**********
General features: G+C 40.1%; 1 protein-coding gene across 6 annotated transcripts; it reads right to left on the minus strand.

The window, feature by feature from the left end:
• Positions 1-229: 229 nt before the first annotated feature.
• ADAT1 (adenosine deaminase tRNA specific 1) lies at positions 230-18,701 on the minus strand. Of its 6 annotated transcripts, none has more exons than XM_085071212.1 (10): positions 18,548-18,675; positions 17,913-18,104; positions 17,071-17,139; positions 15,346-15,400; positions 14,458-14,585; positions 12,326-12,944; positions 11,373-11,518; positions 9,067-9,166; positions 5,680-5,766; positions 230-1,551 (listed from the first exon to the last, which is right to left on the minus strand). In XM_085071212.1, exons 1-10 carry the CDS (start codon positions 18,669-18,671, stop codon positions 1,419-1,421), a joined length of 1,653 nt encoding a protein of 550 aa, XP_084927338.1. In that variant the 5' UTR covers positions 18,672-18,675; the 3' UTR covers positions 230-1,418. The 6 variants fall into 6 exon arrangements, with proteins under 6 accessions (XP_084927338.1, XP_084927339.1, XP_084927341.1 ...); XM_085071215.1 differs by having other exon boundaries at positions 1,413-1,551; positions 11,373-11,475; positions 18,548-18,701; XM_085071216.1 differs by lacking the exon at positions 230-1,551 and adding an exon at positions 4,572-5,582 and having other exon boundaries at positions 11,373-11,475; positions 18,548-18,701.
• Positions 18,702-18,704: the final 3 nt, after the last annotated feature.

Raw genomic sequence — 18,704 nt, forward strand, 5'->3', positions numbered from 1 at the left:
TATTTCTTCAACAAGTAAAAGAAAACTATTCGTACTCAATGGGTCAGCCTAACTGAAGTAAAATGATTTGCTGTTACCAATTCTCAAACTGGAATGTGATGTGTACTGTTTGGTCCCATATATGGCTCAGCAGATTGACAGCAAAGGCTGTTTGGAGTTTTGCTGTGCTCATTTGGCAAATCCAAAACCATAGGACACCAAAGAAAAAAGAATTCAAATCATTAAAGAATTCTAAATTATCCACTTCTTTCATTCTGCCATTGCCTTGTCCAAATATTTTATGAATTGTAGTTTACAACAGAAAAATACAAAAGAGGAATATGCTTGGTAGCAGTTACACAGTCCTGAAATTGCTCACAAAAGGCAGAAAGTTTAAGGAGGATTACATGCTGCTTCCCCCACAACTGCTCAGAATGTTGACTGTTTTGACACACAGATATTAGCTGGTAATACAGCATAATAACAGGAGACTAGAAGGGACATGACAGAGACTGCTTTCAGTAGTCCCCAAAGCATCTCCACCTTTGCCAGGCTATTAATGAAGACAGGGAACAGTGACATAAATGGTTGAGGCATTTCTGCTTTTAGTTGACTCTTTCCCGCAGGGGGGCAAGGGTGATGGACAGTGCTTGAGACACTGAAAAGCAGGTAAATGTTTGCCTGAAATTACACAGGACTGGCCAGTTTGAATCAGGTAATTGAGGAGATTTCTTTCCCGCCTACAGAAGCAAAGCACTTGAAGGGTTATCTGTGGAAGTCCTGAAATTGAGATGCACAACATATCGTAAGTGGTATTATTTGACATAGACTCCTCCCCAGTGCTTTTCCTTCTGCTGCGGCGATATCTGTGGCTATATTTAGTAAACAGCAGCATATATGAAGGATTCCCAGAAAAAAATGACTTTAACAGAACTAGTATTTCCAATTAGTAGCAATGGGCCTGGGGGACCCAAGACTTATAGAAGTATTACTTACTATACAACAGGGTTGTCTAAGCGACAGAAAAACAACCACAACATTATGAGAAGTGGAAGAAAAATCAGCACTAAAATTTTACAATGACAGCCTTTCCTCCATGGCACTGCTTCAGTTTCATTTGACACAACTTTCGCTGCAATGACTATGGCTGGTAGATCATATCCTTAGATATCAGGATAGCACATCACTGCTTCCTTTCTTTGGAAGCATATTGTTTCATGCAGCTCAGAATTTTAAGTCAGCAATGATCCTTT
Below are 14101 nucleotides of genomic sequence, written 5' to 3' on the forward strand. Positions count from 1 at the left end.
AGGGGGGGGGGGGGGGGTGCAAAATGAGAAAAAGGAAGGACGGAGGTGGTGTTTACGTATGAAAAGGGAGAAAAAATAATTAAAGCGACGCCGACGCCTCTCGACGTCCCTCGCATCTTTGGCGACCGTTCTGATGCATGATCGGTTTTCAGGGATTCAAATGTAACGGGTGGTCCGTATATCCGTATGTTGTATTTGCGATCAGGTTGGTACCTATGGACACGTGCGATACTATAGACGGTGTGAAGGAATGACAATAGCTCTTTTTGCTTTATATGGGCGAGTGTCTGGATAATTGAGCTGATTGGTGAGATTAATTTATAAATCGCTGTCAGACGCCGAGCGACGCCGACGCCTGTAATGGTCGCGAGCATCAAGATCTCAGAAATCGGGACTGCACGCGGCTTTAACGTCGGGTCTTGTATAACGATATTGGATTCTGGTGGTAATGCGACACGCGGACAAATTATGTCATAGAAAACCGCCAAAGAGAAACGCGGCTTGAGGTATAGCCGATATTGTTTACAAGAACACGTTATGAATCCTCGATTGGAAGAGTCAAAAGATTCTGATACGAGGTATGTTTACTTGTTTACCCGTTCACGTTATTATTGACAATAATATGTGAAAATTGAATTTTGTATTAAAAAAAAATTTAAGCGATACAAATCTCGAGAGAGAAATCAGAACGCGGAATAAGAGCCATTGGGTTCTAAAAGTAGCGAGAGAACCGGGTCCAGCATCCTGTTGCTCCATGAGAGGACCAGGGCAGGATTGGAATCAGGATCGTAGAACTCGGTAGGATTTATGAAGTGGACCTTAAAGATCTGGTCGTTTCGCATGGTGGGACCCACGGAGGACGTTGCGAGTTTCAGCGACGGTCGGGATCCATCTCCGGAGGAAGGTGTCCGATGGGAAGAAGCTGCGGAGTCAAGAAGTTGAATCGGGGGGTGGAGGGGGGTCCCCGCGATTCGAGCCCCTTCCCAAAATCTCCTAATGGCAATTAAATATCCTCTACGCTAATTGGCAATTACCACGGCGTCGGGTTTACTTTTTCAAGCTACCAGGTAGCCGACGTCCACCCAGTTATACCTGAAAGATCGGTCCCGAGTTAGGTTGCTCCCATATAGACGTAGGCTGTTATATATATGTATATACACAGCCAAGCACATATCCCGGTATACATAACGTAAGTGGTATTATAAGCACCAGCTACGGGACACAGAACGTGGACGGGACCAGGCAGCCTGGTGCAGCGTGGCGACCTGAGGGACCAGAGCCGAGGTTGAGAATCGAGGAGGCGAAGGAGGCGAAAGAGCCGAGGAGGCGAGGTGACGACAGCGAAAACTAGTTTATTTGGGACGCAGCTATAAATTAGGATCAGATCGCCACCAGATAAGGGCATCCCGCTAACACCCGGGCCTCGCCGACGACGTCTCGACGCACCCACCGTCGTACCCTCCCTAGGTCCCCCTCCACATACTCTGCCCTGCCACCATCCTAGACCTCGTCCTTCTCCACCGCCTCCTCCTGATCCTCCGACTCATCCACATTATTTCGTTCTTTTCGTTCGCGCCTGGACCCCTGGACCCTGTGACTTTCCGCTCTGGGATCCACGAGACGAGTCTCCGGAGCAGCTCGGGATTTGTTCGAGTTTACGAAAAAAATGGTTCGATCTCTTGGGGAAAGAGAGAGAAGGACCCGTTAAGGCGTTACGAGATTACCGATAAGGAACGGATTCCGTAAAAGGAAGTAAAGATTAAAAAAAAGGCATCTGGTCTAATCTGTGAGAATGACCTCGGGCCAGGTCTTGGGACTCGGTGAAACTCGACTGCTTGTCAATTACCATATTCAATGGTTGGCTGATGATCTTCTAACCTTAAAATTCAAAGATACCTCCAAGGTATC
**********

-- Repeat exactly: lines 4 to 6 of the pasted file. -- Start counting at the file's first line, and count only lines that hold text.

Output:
• ADAT1 (adenosine deaminase tRNA specific 1) lies at positions 230-18,701 on the minus strand. Of its 6 annotated transcripts, none has more exons than XM_085071212.1 (10): positions 18,548-18,675; positions 17,913-18,104; positions 17,071-17,139; positions 15,346-15,400; positions 14,458-14,585; positions 12,326-12,944; positions 11,373-11,518; positions 9,067-9,166; positions 5,680-5,766; positions 230-1,551 (listed from the first exon to the last, which is right to left on the minus strand). In XM_085071212.1, exons 1-10 carry the CDS (start codon positions 18,669-18,671, stop codon positions 1,419-1,421), a joined length of 1,653 nt encoding a protein of 550 aa, XP_084927338.1. In that variant the 5' UTR covers positions 18,672-18,675; the 3' UTR covers positions 230-1,418. The 6 variants fall into 6 exon arrangements, with proteins under 6 accessions (XP_084927338.1, XP_084927339.1, XP_084927341.1 ...); XM_085071215.1 differs by having other exon boundaries at positions 1,413-1,551; positions 11,373-11,475; positions 18,548-18,701; XM_085071216.1 differs by lacking the exon at positions 230-1,551 and adding an exon at positions 4,572-5,582 and having other exon boundaries at positions 11,373-11,475; positions 18,548-18,701.
• Positions 18,702-18,704: the final 3 nt, after the last annotated feature.

Raw genomic sequence — 18,704 nt, forward strand, 5'->3', positions numbered from 1 at the left: